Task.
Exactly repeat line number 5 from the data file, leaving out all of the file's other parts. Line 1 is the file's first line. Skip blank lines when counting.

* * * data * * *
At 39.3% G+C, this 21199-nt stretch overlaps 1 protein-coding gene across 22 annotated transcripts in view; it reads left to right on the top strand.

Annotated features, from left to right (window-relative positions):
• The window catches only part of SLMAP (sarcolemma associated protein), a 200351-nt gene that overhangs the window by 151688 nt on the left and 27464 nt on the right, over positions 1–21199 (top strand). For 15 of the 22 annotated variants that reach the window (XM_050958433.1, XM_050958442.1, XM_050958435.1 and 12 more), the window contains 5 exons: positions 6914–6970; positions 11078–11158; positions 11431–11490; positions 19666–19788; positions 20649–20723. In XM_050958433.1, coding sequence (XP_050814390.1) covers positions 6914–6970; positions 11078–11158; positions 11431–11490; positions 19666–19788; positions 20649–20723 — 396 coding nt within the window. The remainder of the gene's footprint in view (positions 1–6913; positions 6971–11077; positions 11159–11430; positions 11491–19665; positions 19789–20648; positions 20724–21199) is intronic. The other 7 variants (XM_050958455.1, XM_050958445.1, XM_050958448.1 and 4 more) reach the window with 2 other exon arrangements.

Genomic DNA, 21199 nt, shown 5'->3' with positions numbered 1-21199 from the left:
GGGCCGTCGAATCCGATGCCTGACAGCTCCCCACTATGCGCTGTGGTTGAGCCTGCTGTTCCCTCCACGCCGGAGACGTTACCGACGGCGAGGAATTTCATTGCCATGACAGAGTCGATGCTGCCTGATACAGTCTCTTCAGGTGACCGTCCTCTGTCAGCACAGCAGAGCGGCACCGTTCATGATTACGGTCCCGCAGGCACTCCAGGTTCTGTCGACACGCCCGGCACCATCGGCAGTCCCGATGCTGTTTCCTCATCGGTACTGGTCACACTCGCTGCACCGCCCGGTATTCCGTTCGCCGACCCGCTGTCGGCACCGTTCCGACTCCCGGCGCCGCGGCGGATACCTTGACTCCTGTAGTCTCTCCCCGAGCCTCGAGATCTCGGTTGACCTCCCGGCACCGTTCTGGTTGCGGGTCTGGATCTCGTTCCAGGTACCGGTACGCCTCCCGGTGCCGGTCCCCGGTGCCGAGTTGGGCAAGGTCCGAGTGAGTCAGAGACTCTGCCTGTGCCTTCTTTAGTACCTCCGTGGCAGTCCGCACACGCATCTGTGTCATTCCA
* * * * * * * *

GGGCCGTCGAATCCGATGCCTGACAGCTCCCCACTATGCGCTGTGGTTGAGCCTGCTGTTCCCTCCACGCCGGAGACGTTACCGACGGCGAGGAATTTCATTGCCATGACAGAGTCGATGCTGCCTGATACAGTCTCTTCAGGTGACCGTCCTCTGTCAGCACAGCAGAGCGGCACCGTTCATGATTACGGTCCCGCAGGCACTCCAGGTTCTGTCGACACGCCCGGCACCATCGGCAGTCCCGATGCTGTTTCCTCATCGGTACTGGTCACACTCGCTGCACCGCCCGGTATTCCGTTCGCCGACCCGCTGTCGGCACCGTTCCGACTCCCGGCGCCGCGGCGGATACCTTGACTCCTGTAGTCTCTCCCCGAGCCTCGAGATCTCGGTTGACCTCCCGGCACCGTTCTGGTTGCGGGTCTGGATCTCGTTCCAGGTACCGGTACGCCTCCCGGTGCCGGTCCCCGGTGCCGAGTTGGGCAAGGTCCGAGTGAGTCAGAGACTCTGCCTGTGCCTTCTTTAGTACCTCCGTGGCAGTCCGCACACGCATCTGTGTCATTCCA